Alternative Objective 3: distract and tie-up resources of the Apple’s security team
The attack might have also served to create a diversion to absorb resources of Apple’s security team. The potential impact of the threat, even if seen as a low-likelihood event is likely to generate pressure from the management to “double and triple-check” the situation with regards to current and past activity. The situation of extensive media coverage creates an additional incentive for the management to over-allocate resources to investigate and prevent the threat. Such diversion of resources could possibly improve odds for launching another type of attack.
Alternative Objective 4: provoke Apple to introduce new security countermeasures
Even though it may seem paradoxical on first thought, the malicious actor might actually seek to force Apple to introduce new security measures in response to the threat. Such measures could include e.g.: blocking new logins, or setting new unique resets for each account.
While such countermeasures would greatly reduce the risk, they would also expose Apple to several non-trivial negative consequences. First of all, let’s note that the company would by default have to publically communicate introduction of new security countermeasures. Such significant operation would naturally attract even more media attention to the case.
More importantly by introducing new security measures Apple would actually be signalling that the threat has some degree of credibility. This could actually transform the media narrative about the event from one of “possible hoax” to one of “possible breach”. That in turn would result in more negative media coverage. If the extortionists indeed had millions of valid iCloud credentials then some accounts might have already been compromised. This would only fuel the speculation about negative consequences for the company and possibly lead to overreaction possibly including a negative impact on Apple’s share price.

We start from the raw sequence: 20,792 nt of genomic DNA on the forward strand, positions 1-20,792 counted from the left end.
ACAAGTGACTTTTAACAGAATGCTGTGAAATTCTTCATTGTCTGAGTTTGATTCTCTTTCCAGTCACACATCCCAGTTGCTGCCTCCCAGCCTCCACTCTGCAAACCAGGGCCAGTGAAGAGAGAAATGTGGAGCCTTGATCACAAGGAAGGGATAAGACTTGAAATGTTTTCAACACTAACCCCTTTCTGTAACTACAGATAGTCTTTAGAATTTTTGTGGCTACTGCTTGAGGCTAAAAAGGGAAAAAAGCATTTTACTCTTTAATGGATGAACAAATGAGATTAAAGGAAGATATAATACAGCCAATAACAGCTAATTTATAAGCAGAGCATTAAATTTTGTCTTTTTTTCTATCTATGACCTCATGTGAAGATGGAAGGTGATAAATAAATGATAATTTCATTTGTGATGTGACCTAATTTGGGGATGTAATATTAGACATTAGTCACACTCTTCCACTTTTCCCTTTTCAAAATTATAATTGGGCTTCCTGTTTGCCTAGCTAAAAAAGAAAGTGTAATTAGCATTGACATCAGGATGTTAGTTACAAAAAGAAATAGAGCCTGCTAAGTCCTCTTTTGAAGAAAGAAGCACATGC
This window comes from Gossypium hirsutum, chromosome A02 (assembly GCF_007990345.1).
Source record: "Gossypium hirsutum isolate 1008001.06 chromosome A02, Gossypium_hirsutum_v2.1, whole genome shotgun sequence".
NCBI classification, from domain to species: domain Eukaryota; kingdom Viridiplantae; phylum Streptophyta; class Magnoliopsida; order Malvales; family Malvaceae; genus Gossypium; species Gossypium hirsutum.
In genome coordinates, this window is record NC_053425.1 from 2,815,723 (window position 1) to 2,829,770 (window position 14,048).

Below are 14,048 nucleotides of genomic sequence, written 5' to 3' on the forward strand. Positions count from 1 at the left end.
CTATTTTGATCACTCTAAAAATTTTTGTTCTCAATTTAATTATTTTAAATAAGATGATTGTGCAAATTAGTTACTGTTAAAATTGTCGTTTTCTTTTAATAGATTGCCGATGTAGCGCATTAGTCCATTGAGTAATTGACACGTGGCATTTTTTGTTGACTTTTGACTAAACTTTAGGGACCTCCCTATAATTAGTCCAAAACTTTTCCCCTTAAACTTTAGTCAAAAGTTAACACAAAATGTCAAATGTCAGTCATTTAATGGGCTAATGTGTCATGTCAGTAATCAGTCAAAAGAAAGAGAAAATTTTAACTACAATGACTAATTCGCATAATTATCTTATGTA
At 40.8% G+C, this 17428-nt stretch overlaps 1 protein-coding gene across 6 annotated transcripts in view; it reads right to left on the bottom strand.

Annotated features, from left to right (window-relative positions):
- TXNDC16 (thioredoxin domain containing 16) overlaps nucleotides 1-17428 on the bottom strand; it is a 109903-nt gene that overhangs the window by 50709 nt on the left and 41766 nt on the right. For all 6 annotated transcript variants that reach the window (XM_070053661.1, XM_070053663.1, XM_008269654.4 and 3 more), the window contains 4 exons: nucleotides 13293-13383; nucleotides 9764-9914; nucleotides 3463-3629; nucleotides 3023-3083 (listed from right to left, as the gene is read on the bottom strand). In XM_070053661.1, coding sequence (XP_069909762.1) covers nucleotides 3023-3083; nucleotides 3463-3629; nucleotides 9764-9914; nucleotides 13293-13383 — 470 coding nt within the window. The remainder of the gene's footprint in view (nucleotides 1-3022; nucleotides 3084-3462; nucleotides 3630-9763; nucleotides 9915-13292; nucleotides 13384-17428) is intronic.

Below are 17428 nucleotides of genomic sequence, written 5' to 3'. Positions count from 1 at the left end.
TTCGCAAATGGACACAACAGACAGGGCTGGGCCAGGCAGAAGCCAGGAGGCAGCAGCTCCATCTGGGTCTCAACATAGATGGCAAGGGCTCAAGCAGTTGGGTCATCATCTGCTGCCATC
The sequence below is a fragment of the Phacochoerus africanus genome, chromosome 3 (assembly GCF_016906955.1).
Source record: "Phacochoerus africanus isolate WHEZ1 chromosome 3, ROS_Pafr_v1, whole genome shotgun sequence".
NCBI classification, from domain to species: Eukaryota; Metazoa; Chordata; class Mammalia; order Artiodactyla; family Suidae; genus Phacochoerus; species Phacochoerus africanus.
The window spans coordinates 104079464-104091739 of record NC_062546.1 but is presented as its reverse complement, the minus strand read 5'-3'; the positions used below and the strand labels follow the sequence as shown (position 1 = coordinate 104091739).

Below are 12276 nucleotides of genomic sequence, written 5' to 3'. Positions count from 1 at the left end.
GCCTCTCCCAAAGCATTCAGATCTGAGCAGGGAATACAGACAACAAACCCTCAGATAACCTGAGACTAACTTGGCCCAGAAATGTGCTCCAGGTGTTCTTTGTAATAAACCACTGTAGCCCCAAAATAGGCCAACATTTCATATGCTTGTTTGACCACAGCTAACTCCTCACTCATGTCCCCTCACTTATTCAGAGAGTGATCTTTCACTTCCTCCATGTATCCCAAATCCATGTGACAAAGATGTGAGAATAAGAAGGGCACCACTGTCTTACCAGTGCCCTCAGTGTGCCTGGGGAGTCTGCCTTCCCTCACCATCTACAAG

Introduction of new security measures would also cost the company and tie additional resources of the security team. It would also create an inconvenience for the clients, who apart from being now more scared that the private data on their accounts might have been already compromised, would have to make an additional effort to implement the new security measure. Even if it would be a simple forced password reset one should not trivialise the impact of such events on consumer satisfaction, especially in a very competitive industry. The result could be erosion of clients’ goodwill which would make similar situations in the future more costly for the company (e.g. imagine growing negative impact on customer satisfaction if a company repeatedly exposes clients to extraordinary changes in security practices).
Introduction of new security measures would also create a benchmark for similar situations in the future. Apple would effectively lower the response threshold and create a situation where similar countermeasures, with all ensuing costs, could be triggered by low-credibility threats, which could take a significant toll on company’s performance.
The analysis above represents just an intellectual experiment. The key takeaway is that the attack design used by the TCF offered some attractive optionality in terms of multiple objectives which could be pursued in synergistic (e.g. achievement of AO 4 would make realisation of AO 1 – 3 more likely for the malicious actor) and non-mutually exclusive fashion and to some extent in a synergistic fashion. The attack design was also very cost effective as the main expense for the perpetrator was the purchase of a handful of previously compromised credentials to be used as “proof” that the threat is credible. The attack also did not require advanced hacking skills to be executed. One also has to keep in mind that even though such low-grade attacks may not pose a strategic-level threat they may actually be very useful as components of a longer-term campaign.